Book Reviews, Uncategorized

Response to “Lamb: The Gospel According to Biff, Christ’s Childhood Pal”

The front cover of Lamb: The Gospel According ...
The front cover of Lamb: The Gospel According to Biff, Christ’s Childhood PalISBN-10: 0380813815 (Photo credit: Wikipedia)

I’m in the process of editing my “Papers” project that I am planning to publish here in a few weeks, and I keep stumbling across book reviews and other pieces that I think will also make interesting blog posts. This morning, I came across this reader response I wrote for one of my favorite books that I have ever read for school and thought I would share it with you. Here’s a throw-back Thursday review of a book that I read in the spring of 2011.

Response to “Lamb: The Gospel According to Biff, Christ’s Childhood Pal”

After thousands of years, the mystery of Christ’s whereabouts from the time he was 12 until the age of 30 has been solved. Christopher Moore’s Lamb: The Gospel According to Biff, Christ’s Childhood Pal, is Biff’s often hysterical account of the life of Christ during this oft-debated period. Throughout this novel, Moore explores such deep theological questions as the divinity of Christ and free will, using modern language sometimes reminiscent of a contemporary television sitcom. Moore manages to integrate a high level of intellectual humor throughout most of the novel. For me, Lamb has earned the cliché, “laugh out loud.” In fact, it wouldn’t surprise me to hear that Biff himself had coined the phrase to begin with.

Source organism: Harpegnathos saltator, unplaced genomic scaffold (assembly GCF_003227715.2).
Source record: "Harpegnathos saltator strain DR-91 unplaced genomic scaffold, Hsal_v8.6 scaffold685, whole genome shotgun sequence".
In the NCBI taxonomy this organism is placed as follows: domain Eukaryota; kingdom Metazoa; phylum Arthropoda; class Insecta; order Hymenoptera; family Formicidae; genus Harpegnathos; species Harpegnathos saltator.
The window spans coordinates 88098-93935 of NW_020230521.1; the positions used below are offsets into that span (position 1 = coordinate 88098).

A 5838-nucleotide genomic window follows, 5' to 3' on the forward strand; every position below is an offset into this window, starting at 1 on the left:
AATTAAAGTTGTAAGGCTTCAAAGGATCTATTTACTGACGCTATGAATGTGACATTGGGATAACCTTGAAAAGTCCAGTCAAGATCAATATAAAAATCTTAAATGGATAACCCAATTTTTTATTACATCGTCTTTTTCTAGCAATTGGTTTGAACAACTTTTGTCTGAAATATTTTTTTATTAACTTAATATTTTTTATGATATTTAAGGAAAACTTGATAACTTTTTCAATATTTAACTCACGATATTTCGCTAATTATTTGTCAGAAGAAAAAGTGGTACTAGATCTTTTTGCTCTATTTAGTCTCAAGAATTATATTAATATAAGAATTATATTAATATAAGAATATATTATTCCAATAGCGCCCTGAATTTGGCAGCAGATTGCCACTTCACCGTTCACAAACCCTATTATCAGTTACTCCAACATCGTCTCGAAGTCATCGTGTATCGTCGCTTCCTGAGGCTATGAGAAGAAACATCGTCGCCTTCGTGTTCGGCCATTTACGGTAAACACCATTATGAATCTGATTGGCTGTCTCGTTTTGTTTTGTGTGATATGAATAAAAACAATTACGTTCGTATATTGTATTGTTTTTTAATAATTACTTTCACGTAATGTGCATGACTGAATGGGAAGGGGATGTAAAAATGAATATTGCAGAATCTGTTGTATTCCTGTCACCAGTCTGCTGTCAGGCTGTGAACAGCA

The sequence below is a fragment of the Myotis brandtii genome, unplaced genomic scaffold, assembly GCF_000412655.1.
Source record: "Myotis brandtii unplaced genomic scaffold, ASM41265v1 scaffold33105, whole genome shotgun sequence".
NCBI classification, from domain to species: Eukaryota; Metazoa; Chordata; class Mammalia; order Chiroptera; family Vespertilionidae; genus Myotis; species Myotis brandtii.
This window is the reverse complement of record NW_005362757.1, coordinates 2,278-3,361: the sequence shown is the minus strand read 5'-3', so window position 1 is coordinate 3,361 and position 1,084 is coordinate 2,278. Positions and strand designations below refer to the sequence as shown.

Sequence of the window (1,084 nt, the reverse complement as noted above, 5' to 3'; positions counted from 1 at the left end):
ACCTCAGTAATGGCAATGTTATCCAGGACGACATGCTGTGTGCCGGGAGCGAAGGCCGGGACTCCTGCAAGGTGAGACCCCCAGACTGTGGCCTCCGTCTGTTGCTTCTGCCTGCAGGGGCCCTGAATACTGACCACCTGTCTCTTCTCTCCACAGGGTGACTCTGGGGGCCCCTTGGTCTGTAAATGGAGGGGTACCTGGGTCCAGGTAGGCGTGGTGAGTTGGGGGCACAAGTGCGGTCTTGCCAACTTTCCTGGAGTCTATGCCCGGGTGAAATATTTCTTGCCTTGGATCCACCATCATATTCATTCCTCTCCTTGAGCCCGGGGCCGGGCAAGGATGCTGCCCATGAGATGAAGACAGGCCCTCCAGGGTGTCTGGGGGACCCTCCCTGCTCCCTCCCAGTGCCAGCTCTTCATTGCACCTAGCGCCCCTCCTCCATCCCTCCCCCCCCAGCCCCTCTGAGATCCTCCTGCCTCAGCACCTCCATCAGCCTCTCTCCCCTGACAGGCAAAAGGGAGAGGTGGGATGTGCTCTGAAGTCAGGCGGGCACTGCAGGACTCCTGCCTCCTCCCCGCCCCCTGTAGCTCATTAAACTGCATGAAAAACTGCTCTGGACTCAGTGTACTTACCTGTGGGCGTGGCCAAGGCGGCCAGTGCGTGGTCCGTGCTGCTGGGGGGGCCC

I’m not normally one to cry or laugh out loud when reading any book, but the sarcasm and irreverence used to create humor throughout Lamb definitely had me going. For example, when Joseph asks Biff if he wants to become a stonecutter, Biff replies, Continue reading “Response to “Lamb: The Gospel According to Biff, Christ’s Childhood Pal””

Book Reviews, Memoir

The Stories We Tell | An analysis of Mary Gordon’s “The Shadow Man: A Daughter’s Search for her Father”

Pieter Claeszoon - Still Life with a Skull and...
Pieter Claeszoon – Still Life with a Skull and a Writing Quill (Photo credit: Wikipedia)

This semester, I am taking a graduate-level course in women’s life writing, partially in an attempt to generate interesting and intellectual content for my blog. Throughout this course, we will be writing “course autobiographies” on some of the texts we are reading. The following is my analysis of Mary Gordon’s The Shadow Man: A Daughter’s Search for her Father.

The stories we tell

The Shadow Man: A Daughter’s Search for her Father is the story of a woman who has based her life on the testimony of unreliable witnesses. Her entire sense of self is disrupted when she realizes that many of the stories she has lived by are not true. While this is not the type of text I would normally choose to read for fun, I do believe it holds value as a teaching tool. In addition to telling the story of Mary Gordon’s search for her father, this text also sets an example of how all humans construct stories about who they are. Continue reading “The Stories We Tell | An analysis of Mary Gordon’s “The Shadow Man: A Daughter’s Search for her Father””